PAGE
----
Conclusion of Alto Limon Aqueduct Project – Panama
This project has been completed under the direction of Peace Corps Volunteer Laura Fishman.
To read about the beginning of the project, CLICK HERE.
The project was to build an intake line from the new water source and connect it to the aqueduct.
As Fermín Moreno, the president of the Alto Limon aqueduct committee told me on Sunday, there is now water in Alto Limon day and night. One time, when I was visiting at his house back when we were still planning the project, a rare summer day when he did have water, he told me, “Me siento rico cuando hay agua en la casa,” a sentiment I fully understand, having water problems in my own house, and a statement which I happily remembered when he gave me this news on Sunday.
Not that there weren’t problems along the way. Some last minute additions to the materials list meant that we went $20 over budget and the Alto Limon aqueduct committee paid for this. Additionally, a two week agriculture seminar in Alto Limon started just as we received the funding from Appropriate Projects, so construction had to be delayed.
The construction of the spring intake was led by a local constructor and me, paid for by the community, with labor provided by the community. Because of the delays in receiving funding and then in being able to start construction we had to change constructor twice as they kept getting other jobs outside the community. Alfredo Montezuma, the constructor we ultimately used, only found out about the job the day before we started construction.
The spring intake we built is a low profile spring intake, built by first excavating back into the hillside to pinpoint all sources of water, then covering the entire area where water is (and potentially will be) flowing with large rocks, covering those rocks with smaller rocks to fill all cracks, and finally covering everything with a layer of cement. This design has many benefits over the spring boxes more commonly found in the area as it gets a better seal at the source, better preventing contaminants from entering at the intake and it does not disrupt the natural flow of water, and thus will not damage the water source. The disadvantage, however, is that people are not as accustomed to this design, so it is harder to communicate how to build it. Alfredo, the constructor, had once seen a low-profile spring intake, but he’d personally built multiple spring boxes.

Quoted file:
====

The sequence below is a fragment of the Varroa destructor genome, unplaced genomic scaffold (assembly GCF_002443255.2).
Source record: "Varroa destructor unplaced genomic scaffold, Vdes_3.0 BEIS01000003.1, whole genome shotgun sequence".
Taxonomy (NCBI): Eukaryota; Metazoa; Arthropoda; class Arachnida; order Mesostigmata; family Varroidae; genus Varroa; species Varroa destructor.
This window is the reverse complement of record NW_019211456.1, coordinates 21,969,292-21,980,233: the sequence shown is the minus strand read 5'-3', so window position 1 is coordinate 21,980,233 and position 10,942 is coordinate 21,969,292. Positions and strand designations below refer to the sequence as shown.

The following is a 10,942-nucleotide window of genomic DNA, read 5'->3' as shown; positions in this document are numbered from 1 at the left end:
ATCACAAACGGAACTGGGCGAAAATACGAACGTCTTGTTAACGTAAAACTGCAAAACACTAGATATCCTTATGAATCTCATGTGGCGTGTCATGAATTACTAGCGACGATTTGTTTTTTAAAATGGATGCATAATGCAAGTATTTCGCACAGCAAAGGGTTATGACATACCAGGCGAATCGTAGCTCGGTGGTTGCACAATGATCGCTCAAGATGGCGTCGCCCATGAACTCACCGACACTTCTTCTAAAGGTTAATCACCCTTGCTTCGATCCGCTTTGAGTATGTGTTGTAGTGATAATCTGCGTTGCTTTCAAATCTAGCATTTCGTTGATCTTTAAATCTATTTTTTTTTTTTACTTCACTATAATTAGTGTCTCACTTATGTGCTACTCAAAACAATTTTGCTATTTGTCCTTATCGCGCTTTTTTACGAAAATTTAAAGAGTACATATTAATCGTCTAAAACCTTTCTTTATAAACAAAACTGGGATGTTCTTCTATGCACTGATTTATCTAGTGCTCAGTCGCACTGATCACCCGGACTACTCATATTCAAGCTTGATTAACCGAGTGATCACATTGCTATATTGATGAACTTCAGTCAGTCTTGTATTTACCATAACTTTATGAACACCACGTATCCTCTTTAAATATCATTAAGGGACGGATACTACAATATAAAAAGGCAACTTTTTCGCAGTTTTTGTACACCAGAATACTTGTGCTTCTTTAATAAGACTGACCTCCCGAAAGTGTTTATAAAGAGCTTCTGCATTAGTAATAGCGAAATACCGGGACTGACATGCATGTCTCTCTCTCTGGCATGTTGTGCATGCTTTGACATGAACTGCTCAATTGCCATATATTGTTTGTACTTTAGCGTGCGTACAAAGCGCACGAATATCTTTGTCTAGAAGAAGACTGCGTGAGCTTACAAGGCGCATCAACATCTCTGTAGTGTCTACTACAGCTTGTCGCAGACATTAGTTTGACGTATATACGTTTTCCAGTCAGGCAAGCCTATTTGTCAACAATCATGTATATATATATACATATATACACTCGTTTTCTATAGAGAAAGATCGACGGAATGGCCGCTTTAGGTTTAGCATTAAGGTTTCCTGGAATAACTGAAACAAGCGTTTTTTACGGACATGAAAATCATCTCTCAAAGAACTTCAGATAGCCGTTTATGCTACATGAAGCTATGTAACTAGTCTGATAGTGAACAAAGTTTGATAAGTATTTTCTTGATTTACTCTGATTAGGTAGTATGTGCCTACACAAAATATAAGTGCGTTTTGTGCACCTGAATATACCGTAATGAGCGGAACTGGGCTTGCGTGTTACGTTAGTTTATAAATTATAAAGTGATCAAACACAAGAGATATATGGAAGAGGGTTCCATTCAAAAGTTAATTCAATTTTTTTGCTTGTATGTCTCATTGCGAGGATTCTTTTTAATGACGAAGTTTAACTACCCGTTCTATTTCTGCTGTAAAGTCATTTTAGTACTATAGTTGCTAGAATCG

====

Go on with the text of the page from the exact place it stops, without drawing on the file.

There was much frustration the first day of construction due both to miscommunication and the high rainy season flow rate of our source (which is great for providing water day and night, but not so great for building a retaining wall). The people from the community who came to work spent most of their time sitting around while we worked through the problem of the high flow rate. Due to these problems it became hard to organize a second work day, and the constructor was left with the impression that the work would take another 5-7 workdays, which would be next to impossible to fit into the remaining time.
It wound up taking two more days of small amounts of work with a few community members, followed by three good workdays with great turnout from the community. I was exhausted by the end of it, but also very impressed with the community’s efforts. They had, with Fermín’s lead, even moved the stream over a couple feet, where they were afraid it might carry away the pipe when the heavy rains come.
On Sunday, I did of course remind Fermin that the true test will be to see how much water there is when summer comes and the rains stop. He told me I should call him from the U.S. next March and he’ll tell me how it’s doing.
We are grateful to Laura for completing this project, and again extend our thanks to Laura’s friends and family for providing the funding.